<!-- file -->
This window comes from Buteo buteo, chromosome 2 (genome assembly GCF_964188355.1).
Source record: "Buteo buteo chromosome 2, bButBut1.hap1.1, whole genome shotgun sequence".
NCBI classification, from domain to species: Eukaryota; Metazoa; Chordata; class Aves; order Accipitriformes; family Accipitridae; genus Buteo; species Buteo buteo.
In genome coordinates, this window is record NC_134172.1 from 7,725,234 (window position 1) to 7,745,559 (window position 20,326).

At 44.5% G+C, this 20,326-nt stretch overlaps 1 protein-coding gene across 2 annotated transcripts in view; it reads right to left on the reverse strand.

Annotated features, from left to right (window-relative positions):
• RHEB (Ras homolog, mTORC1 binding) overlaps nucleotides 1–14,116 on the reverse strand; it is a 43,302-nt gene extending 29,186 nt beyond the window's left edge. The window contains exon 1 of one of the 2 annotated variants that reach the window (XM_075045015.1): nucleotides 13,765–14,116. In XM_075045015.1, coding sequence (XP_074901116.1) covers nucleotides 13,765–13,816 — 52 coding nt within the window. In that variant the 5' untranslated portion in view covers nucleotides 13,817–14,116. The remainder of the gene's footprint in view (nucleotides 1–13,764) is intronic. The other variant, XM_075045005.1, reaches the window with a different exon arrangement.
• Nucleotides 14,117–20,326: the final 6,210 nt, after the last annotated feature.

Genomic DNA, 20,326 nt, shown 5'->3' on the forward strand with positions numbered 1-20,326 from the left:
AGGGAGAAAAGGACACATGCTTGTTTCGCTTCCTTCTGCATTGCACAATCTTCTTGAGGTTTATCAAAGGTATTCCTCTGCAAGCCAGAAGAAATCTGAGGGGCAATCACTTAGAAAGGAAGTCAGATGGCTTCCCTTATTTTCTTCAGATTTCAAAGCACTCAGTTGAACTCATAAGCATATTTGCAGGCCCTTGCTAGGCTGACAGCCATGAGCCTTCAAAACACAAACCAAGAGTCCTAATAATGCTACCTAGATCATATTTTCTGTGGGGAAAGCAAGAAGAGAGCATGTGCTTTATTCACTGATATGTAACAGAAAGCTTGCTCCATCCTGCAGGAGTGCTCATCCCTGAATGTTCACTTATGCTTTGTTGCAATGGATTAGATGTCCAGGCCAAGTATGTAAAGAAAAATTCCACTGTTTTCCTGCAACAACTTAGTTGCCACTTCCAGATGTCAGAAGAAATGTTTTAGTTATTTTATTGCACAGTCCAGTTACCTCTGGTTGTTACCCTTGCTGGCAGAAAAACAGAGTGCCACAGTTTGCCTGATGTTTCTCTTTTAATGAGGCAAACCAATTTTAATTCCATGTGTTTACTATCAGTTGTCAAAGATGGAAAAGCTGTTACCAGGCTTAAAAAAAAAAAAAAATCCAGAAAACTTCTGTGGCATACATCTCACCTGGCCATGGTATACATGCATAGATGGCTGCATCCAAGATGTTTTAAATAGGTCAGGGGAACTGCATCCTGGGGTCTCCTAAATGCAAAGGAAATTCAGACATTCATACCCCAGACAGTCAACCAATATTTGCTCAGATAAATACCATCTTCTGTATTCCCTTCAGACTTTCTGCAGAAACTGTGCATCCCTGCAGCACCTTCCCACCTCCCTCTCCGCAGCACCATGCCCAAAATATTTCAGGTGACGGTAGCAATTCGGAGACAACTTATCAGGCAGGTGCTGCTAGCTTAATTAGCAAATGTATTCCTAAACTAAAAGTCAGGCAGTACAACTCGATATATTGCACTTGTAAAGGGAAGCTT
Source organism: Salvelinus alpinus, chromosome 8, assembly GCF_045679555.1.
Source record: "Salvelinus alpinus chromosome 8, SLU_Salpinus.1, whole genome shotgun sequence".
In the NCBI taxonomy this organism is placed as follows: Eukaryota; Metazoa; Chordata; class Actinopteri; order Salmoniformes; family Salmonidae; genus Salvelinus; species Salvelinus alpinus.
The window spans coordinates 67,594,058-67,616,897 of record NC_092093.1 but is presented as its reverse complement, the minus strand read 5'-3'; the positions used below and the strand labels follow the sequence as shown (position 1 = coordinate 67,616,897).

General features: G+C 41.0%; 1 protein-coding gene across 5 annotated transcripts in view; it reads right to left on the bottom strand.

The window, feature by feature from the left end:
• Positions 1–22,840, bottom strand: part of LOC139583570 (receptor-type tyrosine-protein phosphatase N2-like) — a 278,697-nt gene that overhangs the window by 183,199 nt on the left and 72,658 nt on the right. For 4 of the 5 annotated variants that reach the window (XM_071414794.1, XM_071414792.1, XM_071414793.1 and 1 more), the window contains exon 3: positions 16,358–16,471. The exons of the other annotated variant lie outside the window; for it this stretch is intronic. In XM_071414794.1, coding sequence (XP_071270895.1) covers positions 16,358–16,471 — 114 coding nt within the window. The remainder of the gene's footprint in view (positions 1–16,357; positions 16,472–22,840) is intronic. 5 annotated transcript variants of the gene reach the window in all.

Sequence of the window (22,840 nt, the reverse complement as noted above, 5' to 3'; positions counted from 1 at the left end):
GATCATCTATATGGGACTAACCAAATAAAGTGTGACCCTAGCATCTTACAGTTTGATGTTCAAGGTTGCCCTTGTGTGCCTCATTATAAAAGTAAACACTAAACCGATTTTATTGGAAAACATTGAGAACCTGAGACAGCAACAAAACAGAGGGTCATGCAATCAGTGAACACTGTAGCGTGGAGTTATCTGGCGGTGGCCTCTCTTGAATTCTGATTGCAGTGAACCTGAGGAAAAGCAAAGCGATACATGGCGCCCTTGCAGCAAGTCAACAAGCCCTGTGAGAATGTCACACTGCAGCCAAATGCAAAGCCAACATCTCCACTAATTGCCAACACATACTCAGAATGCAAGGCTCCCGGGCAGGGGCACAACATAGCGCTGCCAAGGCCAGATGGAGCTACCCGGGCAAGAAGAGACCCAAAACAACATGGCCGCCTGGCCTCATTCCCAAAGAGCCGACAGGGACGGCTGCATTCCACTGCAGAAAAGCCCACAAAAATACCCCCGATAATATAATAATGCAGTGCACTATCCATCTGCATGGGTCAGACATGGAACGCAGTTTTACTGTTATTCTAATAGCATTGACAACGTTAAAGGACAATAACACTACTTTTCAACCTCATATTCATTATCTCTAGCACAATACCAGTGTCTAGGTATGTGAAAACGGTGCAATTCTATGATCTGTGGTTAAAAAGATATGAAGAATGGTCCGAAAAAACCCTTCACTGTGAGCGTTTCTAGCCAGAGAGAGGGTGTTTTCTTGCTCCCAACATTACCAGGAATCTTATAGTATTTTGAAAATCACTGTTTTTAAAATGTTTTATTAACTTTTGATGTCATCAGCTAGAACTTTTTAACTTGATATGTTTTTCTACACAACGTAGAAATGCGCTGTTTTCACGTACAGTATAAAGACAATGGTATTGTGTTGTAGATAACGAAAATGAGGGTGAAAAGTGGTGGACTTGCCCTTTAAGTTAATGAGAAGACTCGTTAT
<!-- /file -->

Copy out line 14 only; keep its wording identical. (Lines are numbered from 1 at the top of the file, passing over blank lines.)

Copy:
The window spans coordinates 67,594,058-67,616,897 of record NC_092093.1 but is presented as its reverse complement, the minus strand read 5'-3'; the positions used below and the strand labels follow the sequence as shown (position 1 = coordinate 67,616,897).